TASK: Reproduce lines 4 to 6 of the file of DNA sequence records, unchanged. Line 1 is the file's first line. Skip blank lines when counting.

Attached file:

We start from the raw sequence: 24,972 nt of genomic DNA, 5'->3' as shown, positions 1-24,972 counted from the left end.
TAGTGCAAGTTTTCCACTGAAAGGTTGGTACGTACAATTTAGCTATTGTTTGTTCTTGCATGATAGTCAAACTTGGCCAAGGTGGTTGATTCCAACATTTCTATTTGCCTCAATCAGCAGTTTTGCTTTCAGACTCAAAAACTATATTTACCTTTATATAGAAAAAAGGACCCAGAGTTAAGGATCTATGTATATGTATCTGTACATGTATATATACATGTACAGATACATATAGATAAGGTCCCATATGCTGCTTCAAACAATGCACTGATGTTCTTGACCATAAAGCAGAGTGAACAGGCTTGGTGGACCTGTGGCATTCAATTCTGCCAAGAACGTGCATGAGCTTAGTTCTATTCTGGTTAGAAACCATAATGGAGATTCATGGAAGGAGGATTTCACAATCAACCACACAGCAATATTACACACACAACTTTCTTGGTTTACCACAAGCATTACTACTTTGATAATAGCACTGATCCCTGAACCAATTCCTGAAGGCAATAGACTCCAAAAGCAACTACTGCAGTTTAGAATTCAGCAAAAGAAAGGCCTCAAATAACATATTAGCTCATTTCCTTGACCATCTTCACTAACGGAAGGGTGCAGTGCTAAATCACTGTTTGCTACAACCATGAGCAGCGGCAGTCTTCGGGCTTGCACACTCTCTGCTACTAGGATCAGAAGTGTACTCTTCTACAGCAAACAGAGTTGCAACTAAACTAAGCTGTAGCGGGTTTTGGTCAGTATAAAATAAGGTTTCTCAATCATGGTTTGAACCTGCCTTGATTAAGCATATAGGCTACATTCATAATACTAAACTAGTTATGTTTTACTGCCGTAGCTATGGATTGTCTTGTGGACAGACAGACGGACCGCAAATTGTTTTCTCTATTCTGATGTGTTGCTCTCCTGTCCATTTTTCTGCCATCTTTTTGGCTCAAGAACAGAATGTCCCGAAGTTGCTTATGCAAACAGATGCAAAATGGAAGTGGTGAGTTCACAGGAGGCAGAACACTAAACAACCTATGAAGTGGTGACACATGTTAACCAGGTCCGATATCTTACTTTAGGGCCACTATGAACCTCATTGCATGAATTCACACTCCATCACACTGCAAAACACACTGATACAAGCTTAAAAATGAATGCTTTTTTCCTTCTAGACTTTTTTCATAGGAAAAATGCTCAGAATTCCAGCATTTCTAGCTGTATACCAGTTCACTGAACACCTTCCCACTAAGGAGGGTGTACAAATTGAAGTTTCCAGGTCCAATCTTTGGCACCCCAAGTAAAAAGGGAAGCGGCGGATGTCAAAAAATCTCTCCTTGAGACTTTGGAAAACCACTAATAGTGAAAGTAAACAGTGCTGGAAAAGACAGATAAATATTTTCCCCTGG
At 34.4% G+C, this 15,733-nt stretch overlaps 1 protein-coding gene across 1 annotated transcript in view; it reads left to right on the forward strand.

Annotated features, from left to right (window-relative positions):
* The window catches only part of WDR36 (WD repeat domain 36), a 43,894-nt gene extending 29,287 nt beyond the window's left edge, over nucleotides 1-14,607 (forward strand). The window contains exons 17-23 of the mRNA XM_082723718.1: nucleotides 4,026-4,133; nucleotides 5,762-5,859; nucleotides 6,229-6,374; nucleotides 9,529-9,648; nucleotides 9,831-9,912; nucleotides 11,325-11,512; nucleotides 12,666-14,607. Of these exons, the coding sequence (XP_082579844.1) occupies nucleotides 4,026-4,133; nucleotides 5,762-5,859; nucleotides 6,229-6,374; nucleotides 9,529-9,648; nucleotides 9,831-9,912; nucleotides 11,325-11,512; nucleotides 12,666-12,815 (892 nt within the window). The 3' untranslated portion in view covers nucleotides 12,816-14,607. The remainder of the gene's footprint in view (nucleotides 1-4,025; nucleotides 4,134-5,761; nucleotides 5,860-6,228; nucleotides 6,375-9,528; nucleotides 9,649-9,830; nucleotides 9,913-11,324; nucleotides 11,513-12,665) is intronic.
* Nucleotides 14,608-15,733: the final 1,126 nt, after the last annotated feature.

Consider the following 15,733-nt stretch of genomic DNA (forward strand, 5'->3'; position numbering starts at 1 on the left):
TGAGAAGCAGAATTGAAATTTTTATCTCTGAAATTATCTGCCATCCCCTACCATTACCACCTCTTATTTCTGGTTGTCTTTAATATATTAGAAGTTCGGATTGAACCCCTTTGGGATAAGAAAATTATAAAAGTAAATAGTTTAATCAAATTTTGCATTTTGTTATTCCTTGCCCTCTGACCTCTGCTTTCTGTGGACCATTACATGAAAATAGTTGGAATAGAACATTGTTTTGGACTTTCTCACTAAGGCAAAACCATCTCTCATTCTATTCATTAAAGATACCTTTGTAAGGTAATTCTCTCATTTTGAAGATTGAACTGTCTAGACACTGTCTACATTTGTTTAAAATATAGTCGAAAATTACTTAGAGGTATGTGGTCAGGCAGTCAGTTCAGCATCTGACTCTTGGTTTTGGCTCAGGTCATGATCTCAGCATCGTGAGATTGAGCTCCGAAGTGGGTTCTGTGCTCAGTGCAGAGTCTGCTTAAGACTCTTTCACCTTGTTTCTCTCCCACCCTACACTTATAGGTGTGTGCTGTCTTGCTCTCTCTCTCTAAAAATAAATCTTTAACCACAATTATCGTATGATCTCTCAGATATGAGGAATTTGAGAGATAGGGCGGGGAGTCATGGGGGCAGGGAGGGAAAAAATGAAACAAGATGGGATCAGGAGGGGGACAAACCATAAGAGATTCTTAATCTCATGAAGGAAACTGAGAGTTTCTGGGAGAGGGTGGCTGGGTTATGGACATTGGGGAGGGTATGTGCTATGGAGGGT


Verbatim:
Annotated features, from left to right (window-relative positions):
* The window catches only part of WDR36 (WD repeat domain 36), a 43,894-nt gene extending 29,287 nt beyond the window's left edge, over nucleotides 1-14,607 (forward strand). The window contains exons 17-23 of the mRNA XM_082723718.1: nucleotides 4,026-4,133; nucleotides 5,762-5,859; nucleotides 6,229-6,374; nucleotides 9,529-9,648; nucleotides 9,831-9,912; nucleotides 11,325-11,512; nucleotides 12,666-14,607. Of these exons, the coding sequence (XP_082579844.1) occupies nucleotides 4,026-4,133; nucleotides 5,762-5,859; nucleotides 6,229-6,374; nucleotides 9,529-9,648; nucleotides 9,831-9,912; nucleotides 11,325-11,512; nucleotides 12,666-12,815 (892 nt within the window). The 3' untranslated portion in view covers nucleotides 12,816-14,607. The remainder of the gene's footprint in view (nucleotides 1-4,025; nucleotides 4,134-5,761; nucleotides 5,860-6,228; nucleotides 6,375-9,528; nucleotides 9,649-9,830; nucleotides 9,913-11,324; nucleotides 11,513-12,665) is intronic.
* Nucleotides 14,608-15,733: the final 1,126 nt, after the last annotated feature.